Wang Chaoyong

High tech investing where government subsidies abound

June 7, 2013: 5:38 AM ET

China has a hot new startup scene, but there are still a lot of challenges.

By Jennifer Reingold, senior editor

130109044841-china-ipo-monsterFORTUNE -- The "fail your way to success" model has been gospel for Silicon Valley venture capitalists and private-company investors for a long time. But in mainland China, that notion hasn't fully caught on, said a group of influential investors speaking at Fortune Global Forum in Chengdu, China. That makes it hard for some entrepreneurs to find funding.

"Renminbi investors are not as aggressive and mature as U.S. investors," says Wang Chaoyong, head of the China Equity Group, a Beijing-based private equity firm with some $3 billion in investments. "The concept of taking failure is still a problem, so foreign-funded VCs are still playing the dominant role."

The panel, called "The Next High Tech Wave," talked about the opportunities -- and challenges -- for startups in China. One issue for very young entrepreneurs, said Andy Mok, CEO of Red Pagoda Resources, which consults to startups, is that they are not as well-connected to politically powerful senior business and government leaders. That's a problem in an economy that still has a lot of state involvement. Older entrepreneurs in their 30s, Mok says, are a better bet because of their "social capital." "They know people you can call in favors from."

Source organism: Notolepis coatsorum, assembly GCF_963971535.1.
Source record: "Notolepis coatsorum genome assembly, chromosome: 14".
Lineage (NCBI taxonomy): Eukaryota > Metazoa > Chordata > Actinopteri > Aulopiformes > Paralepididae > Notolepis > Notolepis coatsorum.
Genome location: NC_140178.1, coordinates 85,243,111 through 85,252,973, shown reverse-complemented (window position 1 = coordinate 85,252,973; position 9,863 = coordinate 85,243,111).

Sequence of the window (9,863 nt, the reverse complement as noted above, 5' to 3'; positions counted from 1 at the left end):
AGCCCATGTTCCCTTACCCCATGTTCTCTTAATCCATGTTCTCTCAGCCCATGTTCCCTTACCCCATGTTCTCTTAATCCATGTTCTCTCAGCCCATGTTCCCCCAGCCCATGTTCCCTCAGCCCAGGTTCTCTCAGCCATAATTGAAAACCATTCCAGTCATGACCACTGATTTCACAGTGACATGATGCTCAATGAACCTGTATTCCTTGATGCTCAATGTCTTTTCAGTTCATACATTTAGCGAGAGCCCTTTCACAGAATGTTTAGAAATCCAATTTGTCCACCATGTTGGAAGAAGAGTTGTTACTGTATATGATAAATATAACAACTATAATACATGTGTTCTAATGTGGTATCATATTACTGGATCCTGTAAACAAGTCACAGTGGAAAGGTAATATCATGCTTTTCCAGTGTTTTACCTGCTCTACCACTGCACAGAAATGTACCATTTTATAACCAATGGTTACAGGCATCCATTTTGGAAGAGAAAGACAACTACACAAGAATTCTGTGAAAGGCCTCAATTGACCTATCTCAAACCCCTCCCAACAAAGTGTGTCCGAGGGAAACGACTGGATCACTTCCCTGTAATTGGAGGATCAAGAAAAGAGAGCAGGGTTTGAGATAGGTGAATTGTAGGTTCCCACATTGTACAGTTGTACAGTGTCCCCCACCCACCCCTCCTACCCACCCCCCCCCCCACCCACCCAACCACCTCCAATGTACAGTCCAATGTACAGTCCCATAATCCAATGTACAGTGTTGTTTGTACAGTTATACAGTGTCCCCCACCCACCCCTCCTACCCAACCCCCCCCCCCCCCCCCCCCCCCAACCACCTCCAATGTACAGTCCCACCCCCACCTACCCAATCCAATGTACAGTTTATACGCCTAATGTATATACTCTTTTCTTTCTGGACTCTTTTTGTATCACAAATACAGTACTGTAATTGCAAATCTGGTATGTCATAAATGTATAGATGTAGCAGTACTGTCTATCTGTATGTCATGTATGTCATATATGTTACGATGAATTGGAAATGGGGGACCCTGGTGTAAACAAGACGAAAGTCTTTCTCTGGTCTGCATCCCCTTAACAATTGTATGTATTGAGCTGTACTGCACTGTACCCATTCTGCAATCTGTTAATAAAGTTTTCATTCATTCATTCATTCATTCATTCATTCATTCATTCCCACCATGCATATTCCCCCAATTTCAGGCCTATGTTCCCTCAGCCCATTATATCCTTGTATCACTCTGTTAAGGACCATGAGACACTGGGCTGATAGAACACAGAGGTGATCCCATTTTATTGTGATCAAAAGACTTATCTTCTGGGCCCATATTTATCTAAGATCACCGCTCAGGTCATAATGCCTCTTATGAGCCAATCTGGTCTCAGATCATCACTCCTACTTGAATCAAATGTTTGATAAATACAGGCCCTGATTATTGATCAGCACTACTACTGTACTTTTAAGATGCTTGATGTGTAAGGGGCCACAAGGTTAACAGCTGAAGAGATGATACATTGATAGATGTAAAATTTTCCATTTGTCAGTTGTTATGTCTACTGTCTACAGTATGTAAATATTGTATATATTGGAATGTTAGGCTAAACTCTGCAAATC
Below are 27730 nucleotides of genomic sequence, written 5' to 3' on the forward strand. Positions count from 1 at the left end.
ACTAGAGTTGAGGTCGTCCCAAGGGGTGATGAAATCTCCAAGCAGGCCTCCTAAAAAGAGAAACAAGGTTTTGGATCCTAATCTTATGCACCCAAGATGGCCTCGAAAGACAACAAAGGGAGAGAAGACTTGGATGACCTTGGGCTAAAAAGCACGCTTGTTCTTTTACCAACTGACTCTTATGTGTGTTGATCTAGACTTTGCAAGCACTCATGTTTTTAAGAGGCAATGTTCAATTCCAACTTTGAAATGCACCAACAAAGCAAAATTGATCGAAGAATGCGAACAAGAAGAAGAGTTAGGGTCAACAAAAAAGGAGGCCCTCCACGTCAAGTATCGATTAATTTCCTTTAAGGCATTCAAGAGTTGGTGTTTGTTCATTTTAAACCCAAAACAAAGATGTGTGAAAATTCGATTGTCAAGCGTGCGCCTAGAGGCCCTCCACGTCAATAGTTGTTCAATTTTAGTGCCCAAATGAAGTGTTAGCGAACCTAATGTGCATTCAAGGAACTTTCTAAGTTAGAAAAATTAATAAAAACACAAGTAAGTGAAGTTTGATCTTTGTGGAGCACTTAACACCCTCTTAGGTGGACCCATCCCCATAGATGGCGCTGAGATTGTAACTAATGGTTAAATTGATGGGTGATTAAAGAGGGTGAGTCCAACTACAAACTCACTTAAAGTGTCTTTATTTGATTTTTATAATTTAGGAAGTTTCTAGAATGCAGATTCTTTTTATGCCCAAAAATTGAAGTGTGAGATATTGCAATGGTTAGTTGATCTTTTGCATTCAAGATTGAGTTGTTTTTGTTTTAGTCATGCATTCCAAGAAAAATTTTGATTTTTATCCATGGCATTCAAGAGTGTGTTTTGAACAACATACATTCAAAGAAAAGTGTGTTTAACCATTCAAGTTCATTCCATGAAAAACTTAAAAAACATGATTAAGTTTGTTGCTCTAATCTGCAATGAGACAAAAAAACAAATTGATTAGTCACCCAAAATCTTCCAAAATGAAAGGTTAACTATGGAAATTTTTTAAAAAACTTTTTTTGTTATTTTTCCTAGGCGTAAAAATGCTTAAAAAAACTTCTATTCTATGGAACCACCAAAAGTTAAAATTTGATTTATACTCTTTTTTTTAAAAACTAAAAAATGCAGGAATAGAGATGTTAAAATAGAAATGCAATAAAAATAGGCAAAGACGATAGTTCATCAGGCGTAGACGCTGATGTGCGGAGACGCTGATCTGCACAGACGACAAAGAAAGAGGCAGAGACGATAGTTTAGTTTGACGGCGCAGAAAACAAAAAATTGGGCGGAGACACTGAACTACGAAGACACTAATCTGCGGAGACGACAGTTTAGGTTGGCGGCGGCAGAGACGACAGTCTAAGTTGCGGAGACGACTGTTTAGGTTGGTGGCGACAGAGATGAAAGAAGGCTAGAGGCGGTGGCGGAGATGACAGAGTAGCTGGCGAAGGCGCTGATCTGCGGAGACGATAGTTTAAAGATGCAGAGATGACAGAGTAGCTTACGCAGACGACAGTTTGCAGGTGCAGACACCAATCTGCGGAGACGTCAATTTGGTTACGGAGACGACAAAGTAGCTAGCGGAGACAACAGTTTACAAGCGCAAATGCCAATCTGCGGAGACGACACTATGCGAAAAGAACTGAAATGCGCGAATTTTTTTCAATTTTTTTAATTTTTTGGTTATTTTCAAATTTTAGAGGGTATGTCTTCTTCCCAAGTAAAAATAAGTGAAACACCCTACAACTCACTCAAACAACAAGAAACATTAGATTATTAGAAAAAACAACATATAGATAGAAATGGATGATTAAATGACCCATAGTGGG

MORE: Complete coverage of the Fortune Global Forum

There also are plenty of positives, however, primarily the utterly massive opportunity in creating businesses aimed at the 760 million mobile users in China alone.  Pressed for specific names of investments by moderator Adam Lashinsky, Mok named a few, including Chengdu Pinguo Technology, whose product is 360Camera, an Instagram rival that was the fastest app in the world to reach 100 million users. The government's willingness to subsidize innovation is another plus -- one that means we'll see many new technology breakthroughs in China in the years to come.

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